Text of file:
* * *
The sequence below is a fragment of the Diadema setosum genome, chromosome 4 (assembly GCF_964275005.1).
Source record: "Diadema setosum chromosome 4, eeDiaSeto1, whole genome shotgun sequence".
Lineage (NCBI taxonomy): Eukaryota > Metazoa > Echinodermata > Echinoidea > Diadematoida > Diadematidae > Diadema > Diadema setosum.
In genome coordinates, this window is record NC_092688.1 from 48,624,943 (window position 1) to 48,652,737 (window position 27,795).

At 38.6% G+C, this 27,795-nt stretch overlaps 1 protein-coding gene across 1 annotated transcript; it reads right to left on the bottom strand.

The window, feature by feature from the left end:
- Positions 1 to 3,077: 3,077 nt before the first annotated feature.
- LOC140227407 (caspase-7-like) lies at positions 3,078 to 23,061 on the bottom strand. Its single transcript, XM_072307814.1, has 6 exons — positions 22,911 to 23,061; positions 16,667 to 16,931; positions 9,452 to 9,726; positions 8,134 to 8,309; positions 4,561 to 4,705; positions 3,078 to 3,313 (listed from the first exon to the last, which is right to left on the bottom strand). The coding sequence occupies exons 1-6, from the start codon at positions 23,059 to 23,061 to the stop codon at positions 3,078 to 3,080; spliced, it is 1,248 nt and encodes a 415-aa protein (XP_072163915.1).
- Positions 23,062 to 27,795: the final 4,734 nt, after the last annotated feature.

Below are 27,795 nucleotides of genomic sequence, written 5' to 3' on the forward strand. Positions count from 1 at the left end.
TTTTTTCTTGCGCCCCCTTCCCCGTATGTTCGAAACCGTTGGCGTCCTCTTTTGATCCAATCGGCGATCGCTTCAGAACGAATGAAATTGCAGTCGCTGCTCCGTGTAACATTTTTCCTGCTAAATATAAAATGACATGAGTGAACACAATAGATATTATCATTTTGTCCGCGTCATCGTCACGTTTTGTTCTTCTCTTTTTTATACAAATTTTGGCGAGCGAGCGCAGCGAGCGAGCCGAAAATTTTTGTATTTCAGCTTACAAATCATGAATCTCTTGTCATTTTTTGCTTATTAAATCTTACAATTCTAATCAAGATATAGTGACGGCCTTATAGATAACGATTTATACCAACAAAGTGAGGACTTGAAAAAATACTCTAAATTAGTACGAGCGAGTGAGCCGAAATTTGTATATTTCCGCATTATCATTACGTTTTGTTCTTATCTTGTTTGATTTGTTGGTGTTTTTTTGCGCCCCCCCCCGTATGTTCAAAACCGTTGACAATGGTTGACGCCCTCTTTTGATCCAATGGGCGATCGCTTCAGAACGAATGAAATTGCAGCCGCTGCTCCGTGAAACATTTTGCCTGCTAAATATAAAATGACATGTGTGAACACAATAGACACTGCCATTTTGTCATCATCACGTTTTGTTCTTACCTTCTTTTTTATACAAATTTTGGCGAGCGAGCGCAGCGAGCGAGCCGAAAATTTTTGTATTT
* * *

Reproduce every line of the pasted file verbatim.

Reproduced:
The sequence below is a fragment of the Diadema setosum genome, chromosome 4 (assembly GCF_964275005.1).
Source record: "Diadema setosum chromosome 4, eeDiaSeto1, whole genome shotgun sequence".
Lineage (NCBI taxonomy): Eukaryota > Metazoa > Echinodermata > Echinoidea > Diadematoida > Diadematidae > Diadema > Diadema setosum.
In genome coordinates, this window is record NC_092688.1 from 48,624,943 (window position 1) to 48,652,737 (window position 27,795).

At 38.6% G+C, this 27,795-nt stretch overlaps 1 protein-coding gene across 1 annotated transcript; it reads right to left on the bottom strand.

The window, feature by feature from the left end:
- Positions 1 to 3,077: 3,077 nt before the first annotated feature.
- LOC140227407 (caspase-7-like) lies at positions 3,078 to 23,061 on the bottom strand. Its single transcript, XM_072307814.1, has 6 exons — positions 22,911 to 23,061; positions 16,667 to 16,931; positions 9,452 to 9,726; positions 8,134 to 8,309; positions 4,561 to 4,705; positions 3,078 to 3,313 (listed from the first exon to the last, which is right to left on the bottom strand). The coding sequence occupies exons 1-6, from the start codon at positions 23,059 to 23,061 to the stop codon at positions 3,078 to 3,080; spliced, it is 1,248 nt and encodes a 415-aa protein (XP_072163915.1).
- Positions 23,062 to 27,795: the final 4,734 nt, after the last annotated feature.

Below are 27,795 nucleotides of genomic sequence, written 5' to 3' on the forward strand. Positions count from 1 at the left end.
TTTTTTCTTGCGCCCCCTTCCCCGTATGTTCGAAACCGTTGGCGTCCTCTTTTGATCCAATCGGCGATCGCTTCAGAACGAATGAAATTGCAGTCGCTGCTCCGTGTAACATTTTTCCTGCTAAATATAAAATGACATGAGTGAACACAATAGATATTATCATTTTGTCCGCGTCATCGTCACGTTTTGTTCTTCTCTTTTTTATACAAATTTTGGCGAGCGAGCGCAGCGAGCGAGCCGAAAATTTTTGTATTTCAGCTTACAAATCATGAATCTCTTGTCATTTTTTGCTTATTAAATCTTACAATTCTAATCAAGATATAGTGACGGCCTTATAGATAACGATTTATACCAACAAAGTGAGGACTTGAAAAAATACTCTAAATTAGTACGAGCGAGTGAGCCGAAATTTGTATATTTCCGCATTATCATTACGTTTTGTTCTTATCTTGTTTGATTTGTTGGTGTTTTTTTGCGCCCCCCCCCGTATGTTCAAAACCGTTGACAATGGTTGACGCCCTCTTTTGATCCAATGGGCGATCGCTTCAGAACGAATGAAATTGCAGCCGCTGCTCCGTGAAACATTTTGCCTGCTAAATATAAAATGACATGTGTGAACACAATAGACACTGCCATTTTGTCATCATCACGTTTTGTTCTTACCTTCTTTTTTATACAAATTTTGGCGAGCGAGCGCAGCGAGCGAGCCGAAAATTTTTGTATTT